Gov. Charles S. Robb had planned to take Virginia's winning Democratic team to Washington Monday to show them off before the Democratic Leadership Council, but Lt. Gov.-elect L. Douglas Wilder "had other obligations," according to Paul Goldman, who managed Wilder's campaign.
Wilder's "other obligations," which Goldman conceded amounted to "getting ready for vacation," arose at the same time that Goldman was calling reporters around the state, playing down Robb's role in Wilder's Nov. 5 victory.
Goldman said the motive for his "clarification" of the governor's role was not to take away anything from Robb, but rather to place the credit more properly where it belonged -- with folks who came out early and loud for Wilder's candidacy.
But the implication was clear that Robb was not there for the original roll call, and therefore Wilder was not going out of his way to be used by Robb or his supporters. They would like to point to the Democratic sweep in Virginia as a reason to look to Robb as a presidential or vice presidential possibility in 1988.
"I just didn't want people to put a spin on it Wilder's win , a national angle that wasn't there," Goldman said.
He said that "last spring, at some risk, a number of people stood by us." He cited Gov.-elect Gerald L. Baliles, Virginia House Speaker A.L. Philpott and two of Wilder's state Senate colleagues from Northern Virginia, Clive L. DuVal II of McLean and Joseph V. Gartlan Jr. of Fairfax. Others, including Robb, were worried then that Wilder's drive to become the first black elected to statewide office in Virginia might sink the entire Democratic ticket, Goldman suggested.
"I'm not being critical, but they were with us last March," Goldman said. "Where was Robb then? You'll have to ask him."
The governor did not respond to that bait (that's a difference between Virginia Democrats and Republicans: the latter not only fight in public, but they do it before the election).
Robb's press secretary, George Stoddart, agreed with Goldman that "Senator Wilder deserves the credit" for becoming the first black to win a major statewide office in the South. But Stoddart appeared bewildered at Goldman's outburst. He said the governor consulted privately with Wilder on a number of occasions and that he and his wife Linda talked to a number of potential financial contributors on Wilder's behalf.
Nonetheless, despite protestations that he has no plans for higher office, Robb trooped up I-95 the other day with two of the three Virginia winners in tow -- Baliles and Attorney General-elect Mary Sue Terry -- offering them as Exhibits A and B to national party leaders as how Democrats can win elections by putting up moderate candidates.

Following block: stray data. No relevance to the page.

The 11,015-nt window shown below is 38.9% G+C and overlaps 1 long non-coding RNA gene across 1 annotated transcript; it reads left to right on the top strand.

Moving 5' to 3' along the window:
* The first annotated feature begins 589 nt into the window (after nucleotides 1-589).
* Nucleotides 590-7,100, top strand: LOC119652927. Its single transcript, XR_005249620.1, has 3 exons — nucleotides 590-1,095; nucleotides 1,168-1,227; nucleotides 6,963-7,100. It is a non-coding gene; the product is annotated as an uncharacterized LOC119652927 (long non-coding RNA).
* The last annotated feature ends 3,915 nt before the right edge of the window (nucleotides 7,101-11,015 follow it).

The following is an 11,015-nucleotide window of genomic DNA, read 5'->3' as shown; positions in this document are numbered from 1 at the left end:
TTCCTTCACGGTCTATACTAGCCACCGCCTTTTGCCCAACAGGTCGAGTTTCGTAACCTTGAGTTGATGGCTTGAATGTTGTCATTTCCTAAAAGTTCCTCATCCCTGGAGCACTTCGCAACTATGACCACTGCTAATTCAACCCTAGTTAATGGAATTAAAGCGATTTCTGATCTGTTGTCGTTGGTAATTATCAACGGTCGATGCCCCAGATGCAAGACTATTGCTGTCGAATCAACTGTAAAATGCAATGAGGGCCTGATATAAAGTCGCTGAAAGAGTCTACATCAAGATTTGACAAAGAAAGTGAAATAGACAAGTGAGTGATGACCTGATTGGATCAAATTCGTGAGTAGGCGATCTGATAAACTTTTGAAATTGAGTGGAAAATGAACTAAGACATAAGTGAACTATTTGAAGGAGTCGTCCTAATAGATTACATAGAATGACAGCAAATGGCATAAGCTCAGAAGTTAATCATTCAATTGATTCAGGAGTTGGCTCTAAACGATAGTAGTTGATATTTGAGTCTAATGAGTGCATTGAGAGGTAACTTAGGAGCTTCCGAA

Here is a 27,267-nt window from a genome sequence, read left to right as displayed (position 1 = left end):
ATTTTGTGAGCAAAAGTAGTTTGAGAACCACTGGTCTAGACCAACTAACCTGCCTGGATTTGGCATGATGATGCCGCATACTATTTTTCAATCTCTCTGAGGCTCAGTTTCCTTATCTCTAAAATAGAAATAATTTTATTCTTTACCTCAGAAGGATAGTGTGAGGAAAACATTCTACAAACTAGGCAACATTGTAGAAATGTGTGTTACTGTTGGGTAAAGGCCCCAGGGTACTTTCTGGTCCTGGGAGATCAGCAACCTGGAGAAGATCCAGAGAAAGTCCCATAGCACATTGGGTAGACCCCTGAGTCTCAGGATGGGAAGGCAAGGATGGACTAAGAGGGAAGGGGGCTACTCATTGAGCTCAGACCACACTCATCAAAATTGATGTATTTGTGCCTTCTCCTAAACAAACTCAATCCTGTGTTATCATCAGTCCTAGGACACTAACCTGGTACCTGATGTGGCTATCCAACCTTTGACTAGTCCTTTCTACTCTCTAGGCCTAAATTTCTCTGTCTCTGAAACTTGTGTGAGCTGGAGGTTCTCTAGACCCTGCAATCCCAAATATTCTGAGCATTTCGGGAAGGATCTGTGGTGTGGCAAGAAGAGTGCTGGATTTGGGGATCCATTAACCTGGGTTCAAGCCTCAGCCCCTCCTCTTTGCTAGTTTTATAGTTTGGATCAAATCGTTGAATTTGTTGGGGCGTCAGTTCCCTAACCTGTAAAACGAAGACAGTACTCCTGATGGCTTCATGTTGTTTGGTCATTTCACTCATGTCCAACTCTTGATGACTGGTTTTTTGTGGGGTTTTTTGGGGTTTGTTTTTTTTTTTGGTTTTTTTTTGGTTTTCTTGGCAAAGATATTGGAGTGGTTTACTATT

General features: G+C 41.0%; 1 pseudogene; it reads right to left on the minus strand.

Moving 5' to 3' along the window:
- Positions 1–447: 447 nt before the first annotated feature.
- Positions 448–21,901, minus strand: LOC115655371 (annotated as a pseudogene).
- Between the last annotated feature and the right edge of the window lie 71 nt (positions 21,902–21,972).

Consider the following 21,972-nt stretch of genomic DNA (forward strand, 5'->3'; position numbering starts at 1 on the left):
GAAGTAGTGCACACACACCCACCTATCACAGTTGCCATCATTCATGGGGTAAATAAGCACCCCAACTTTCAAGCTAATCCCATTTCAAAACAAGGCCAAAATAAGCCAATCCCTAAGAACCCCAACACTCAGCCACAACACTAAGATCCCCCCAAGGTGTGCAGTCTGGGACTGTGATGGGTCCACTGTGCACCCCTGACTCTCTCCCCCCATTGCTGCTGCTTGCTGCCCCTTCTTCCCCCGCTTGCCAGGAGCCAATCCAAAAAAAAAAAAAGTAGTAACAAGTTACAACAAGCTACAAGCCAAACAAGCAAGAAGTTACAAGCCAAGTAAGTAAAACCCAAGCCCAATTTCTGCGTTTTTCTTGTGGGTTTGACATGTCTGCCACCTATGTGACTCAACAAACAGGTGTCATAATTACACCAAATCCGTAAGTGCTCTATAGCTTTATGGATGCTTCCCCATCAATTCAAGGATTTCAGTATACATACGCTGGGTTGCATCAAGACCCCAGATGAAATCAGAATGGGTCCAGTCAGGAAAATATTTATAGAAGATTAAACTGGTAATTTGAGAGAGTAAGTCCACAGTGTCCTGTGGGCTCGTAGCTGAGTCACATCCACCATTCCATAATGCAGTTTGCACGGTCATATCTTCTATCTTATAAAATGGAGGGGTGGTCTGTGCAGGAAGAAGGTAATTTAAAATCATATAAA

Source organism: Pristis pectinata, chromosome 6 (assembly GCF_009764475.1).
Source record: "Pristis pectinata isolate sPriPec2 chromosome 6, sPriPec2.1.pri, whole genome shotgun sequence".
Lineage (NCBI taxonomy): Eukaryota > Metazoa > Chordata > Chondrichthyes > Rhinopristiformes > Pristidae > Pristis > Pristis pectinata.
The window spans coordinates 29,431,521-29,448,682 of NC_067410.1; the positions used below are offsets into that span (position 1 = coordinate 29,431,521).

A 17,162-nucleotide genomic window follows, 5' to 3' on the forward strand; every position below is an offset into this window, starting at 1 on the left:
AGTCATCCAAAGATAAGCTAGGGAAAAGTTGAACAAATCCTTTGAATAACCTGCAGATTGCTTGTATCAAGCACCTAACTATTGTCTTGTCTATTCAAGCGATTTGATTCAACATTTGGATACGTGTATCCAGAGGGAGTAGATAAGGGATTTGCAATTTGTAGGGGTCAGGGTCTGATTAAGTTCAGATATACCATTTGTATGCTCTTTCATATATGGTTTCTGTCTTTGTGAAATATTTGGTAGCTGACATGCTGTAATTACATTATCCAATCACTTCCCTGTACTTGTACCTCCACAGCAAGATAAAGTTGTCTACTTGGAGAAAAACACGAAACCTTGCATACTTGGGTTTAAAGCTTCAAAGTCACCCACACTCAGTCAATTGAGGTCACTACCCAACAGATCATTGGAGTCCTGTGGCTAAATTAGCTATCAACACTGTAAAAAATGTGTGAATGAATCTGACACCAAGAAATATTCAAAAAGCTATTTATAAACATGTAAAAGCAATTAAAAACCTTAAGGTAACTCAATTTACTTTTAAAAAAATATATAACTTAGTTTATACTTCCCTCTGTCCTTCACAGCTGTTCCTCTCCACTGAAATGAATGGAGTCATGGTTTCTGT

Goldman said he did not quarrel with those attempting to give credit to Robb. "This is free enterprise politics," he said.
But Goldman, who helped stage Henry E. Howell's 1976 primary upset of former attorney general Andrew P. Miller, said he had to set the record straight. "We had an obligation to people who came out early, who invited us into their homes, to set the record straight."
He said that Robb also opposed two key campaign tactics employed early by Wilder, emphasizing his war record (a Bronze Star in Korea), and a two-month, 2,000-mile trip that took Wilder to every city and county in the state. (Stoddart said it was Robb who first mentioned Wilder's war record when he ad libbed it while making a commercial for Wilder.)
Asked if he were speaking out at Wilder's request, Goldman said only: "Doug knows I'm talking to reporters. It's not anti-Robb, but the people who helped us were probably wondering when they read those stories about a 'grand design.' Well, the proof that there was no grand design was that they Robb and others weren't there" when Wilder took on the "the pundits and the naysayers" last spring.
"We didn't have any national figures come in," Goldman added, although a number of well-known blacks, including the Rev. Jesse Jackson, were anxious to campaign for Wilder. "We won this campaign in Virginia, campaigning on Virginia values. We did not ride anyone's coattails."
While Goldman acknowledges that Robb came on strong late in the campaign on Wilder's behalf, he said that "if there is a lesson" to be drawn from the outcome, "it is that you can be an underdog and win."
Another possible lesson is that Wilder already is taking steps to position himself as the front-runner in the 1989 run for governor.
By getting the word out early that he won on his own, rather than on Robb's coattails, Wilder may be trying to separate himself from Attorney General-elect Terry, who had Robb's support all the way and wound up leading the ticket.
If there is a law of natural progression in Virginia politics, it suggests that the next governor should be either Wilder or Terry. The last two Democrats elected governor, Robb and Baliles, moved up from those respective offices, and this year's gubernatorial nominee came from a showdown between the two men who were elected to those offices on the Robb ticket in 1981, Lt. Gov. Richard J. Davis and Attorney General Baliles.